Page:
By Joshua Lucas


Issue # 5

Wednesday, April 1, 1998


TABLE OF CONTENTS

For the past two weeks, we have been following Bill and his journey to build a successful web site. Even though he hasn’t put one piece of text online, in order for his site to be both practical and effective, Bill has been busy researching his competition and learning more about his customers. But it's not enough to "know" his customers, he needs to anticipate their expectations and desires when designing the web site. Bill needs more information. He needs to do some surveys.

Used correctly, the survey is a very powerful tool for any business to use. It can give direct insight into what customers are thinking and feeling. Unfortunately, the survey can be detrimental if it isn’t well thought out. In order to better understand the use of surveys, let’s ask some questions about your plans.

The first question is, What more do you need to know about your customers? You’ve been listening to your customers more closely but now you need to know more about their habits and thoughts. This is a perfect opportunity for a survey because you can hone in on topics that you might otherwise not be able to bring up in an one-to-one situation with a customer.

For example, here are some "true and false" questions you might ask, that wouldn't work well in a conversation;

  • If I had a question about a product, I feel comfortable asking for help. (T/F)
  • I am looking for a product not necessarily for help (T/F)
  • I know what I'm doing with tools so I need a quick turnaround and get back to work. (T/F)

    Be careful not to get too "greedy" with your surveys. There is no need to try to ask every question you want to know the answer to in the first survey. Spread them out so that you can have a continual stream of information coming in from your customers. But be careful. You can easily overwhelm your customers if they are asked to answer a new survey every time they come into the business.

    Another question which needs to be asked is, In what format will the surveys be? Will they be online or will you pass them out in your store?


  • "Lucas, Joshua Lucas". . .writes for a living. By day he writes software, and by night he weaves words. Josh has coded in Java, C, C++, and Perl for some of the hippest and most recognizable companies in the US, including The Gap, Starbucks, Nike, and Nordstroms. Josh's rich experience, coupled with his diligent daily research, places him as close to the "cutting edge" as you can get without falling off. He and his wife recently moved from Los Angeles, CA to Boston, MA.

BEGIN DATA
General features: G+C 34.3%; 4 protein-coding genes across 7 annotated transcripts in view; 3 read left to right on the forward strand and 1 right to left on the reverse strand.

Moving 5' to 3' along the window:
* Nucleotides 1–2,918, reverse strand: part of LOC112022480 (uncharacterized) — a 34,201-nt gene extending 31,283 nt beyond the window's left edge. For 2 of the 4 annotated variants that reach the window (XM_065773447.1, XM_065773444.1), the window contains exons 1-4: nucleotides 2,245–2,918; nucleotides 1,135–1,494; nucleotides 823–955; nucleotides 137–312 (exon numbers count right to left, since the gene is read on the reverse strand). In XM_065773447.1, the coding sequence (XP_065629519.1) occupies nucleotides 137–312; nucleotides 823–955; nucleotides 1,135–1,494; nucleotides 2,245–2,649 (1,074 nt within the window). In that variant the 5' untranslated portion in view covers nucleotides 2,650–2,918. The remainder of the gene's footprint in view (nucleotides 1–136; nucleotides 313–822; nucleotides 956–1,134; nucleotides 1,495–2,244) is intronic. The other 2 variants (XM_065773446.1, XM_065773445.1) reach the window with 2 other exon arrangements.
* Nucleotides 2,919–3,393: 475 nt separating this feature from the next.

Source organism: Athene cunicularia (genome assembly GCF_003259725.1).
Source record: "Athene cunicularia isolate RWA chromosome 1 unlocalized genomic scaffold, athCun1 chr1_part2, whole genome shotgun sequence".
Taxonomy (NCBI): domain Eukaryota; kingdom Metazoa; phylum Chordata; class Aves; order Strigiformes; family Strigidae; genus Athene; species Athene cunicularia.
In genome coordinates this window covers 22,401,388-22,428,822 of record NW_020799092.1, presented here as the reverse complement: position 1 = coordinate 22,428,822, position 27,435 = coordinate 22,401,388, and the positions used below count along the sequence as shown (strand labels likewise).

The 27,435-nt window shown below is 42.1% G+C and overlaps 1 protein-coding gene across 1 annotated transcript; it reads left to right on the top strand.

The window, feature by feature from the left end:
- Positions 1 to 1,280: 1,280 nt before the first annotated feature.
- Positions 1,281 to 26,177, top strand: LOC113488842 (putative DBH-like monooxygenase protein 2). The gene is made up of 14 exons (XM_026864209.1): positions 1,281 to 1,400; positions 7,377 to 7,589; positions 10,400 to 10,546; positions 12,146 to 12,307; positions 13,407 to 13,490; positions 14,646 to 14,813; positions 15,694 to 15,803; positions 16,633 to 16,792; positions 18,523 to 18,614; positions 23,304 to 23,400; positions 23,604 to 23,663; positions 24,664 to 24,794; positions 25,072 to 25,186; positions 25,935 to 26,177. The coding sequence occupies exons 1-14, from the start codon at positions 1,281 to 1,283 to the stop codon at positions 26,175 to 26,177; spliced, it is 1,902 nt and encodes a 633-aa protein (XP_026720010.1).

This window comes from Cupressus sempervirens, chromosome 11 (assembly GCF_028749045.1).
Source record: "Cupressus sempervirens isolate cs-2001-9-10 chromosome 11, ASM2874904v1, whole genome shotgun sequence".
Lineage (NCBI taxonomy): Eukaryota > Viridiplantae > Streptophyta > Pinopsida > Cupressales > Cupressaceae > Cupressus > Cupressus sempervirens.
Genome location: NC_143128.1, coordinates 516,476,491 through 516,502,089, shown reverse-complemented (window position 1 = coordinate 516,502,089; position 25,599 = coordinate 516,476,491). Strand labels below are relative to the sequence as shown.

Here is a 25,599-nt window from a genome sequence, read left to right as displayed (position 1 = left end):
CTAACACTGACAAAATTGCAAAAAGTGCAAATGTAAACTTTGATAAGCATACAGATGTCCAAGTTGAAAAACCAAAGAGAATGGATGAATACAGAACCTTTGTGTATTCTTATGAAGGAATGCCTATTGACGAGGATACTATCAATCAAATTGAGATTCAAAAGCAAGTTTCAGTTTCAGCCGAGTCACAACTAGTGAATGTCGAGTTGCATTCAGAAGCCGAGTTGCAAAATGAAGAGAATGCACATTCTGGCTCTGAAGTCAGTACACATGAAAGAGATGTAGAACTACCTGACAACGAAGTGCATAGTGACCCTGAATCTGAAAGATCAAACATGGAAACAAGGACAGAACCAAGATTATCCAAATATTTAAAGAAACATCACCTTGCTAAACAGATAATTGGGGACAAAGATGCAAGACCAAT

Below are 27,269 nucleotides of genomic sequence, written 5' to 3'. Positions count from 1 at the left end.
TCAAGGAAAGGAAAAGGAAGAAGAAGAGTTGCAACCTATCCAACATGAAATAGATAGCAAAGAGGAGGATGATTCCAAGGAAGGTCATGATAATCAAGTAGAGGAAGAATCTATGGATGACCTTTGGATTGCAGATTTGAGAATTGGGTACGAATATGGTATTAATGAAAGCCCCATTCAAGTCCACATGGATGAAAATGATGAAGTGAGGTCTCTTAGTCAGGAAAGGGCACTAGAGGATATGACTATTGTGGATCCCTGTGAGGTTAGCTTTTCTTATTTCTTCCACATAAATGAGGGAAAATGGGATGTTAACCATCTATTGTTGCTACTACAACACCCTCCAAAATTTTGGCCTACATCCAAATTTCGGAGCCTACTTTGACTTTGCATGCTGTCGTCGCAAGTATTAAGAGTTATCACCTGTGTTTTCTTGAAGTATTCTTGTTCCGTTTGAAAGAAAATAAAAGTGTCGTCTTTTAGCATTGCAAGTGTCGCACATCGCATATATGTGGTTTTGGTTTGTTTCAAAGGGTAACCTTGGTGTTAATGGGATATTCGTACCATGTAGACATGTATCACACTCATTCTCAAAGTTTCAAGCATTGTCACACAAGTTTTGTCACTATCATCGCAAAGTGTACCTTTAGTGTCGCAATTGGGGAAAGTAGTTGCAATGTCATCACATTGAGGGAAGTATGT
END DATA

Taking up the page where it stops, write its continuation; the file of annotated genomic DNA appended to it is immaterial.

Try and create a simple 5 to 10 line survey and pass it out to some customers. Get their initial feedback on both the information and on surveys in general.
    And don't forget to keep sending me topics you'd like to learn more about!

    For many, the first surveys will be passed out in the store since you are working on the creation of a website. These early surveys can be the perfect time to find out what customers are thinking about the online world. Don’t be afraid to ask what your customers would want in a web site or what would make them keep coming back to a web site. Try not to put only computer-related questions in your survey; you'll alienate those who don’t have a computer and don’t know what you are talking about.

    Once you have a web site, do surveys both online and in your store. This can give great feedback on your web site and also even more information on customers who may have come to your store after visiting your site. And that is the point after all, isn’t it?

    The last question you need to consider is What do your customers get out of the survey? One decision you will need to make is whether the surveys will be anonymous or if you will specifically ask for a name and address. This can be a very big deal to some customers. If you plan on just using an anonymous survey, maybe offer your customers a discount for filling the information out. Even a 5% discount after filling out the form will go a long way in getting information to you.

    If, on the other hand, you ask for specific information, be prepared to answer why you need it, what you will do with the answers to the survey. Many people are (rightly) worried about their names and addresses being sold to direct marketers. Market-saavy customers won’t fill anything out unless they are told where the information will go, and even then an incentive is almost a given. Prepare your answers and your rewards know so you won’t lose people’s trust or business.

    By answering these few questions, you are well on your way to getting the information you need from customers to create a powerful online presence.

    NEXT WEEK: Survey Says!



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